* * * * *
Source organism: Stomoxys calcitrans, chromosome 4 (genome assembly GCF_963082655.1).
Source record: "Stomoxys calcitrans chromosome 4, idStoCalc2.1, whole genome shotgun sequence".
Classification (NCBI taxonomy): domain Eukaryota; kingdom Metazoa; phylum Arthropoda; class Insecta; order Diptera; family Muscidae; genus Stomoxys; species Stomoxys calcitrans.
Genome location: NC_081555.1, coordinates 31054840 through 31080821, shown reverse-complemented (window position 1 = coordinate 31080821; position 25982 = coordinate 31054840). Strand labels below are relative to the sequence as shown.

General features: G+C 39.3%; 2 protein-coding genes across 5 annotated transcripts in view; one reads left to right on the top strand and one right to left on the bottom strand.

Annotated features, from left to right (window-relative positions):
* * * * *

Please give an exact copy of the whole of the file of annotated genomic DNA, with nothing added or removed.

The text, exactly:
Source organism: Stomoxys calcitrans, chromosome 4 (genome assembly GCF_963082655.1).
Source record: "Stomoxys calcitrans chromosome 4, idStoCalc2.1, whole genome shotgun sequence".
Classification (NCBI taxonomy): domain Eukaryota; kingdom Metazoa; phylum Arthropoda; class Insecta; order Diptera; family Muscidae; genus Stomoxys; species Stomoxys calcitrans.
Genome location: NC_081555.1, coordinates 31054840 through 31080821, shown reverse-complemented (window position 1 = coordinate 31080821; position 25982 = coordinate 31054840). Strand labels below are relative to the sequence as shown.

General features: G+C 39.3%; 2 protein-coding genes across 5 annotated transcripts in view; one reads left to right on the top strand and one right to left on the bottom strand.

Annotated features, from left to right (window-relative positions):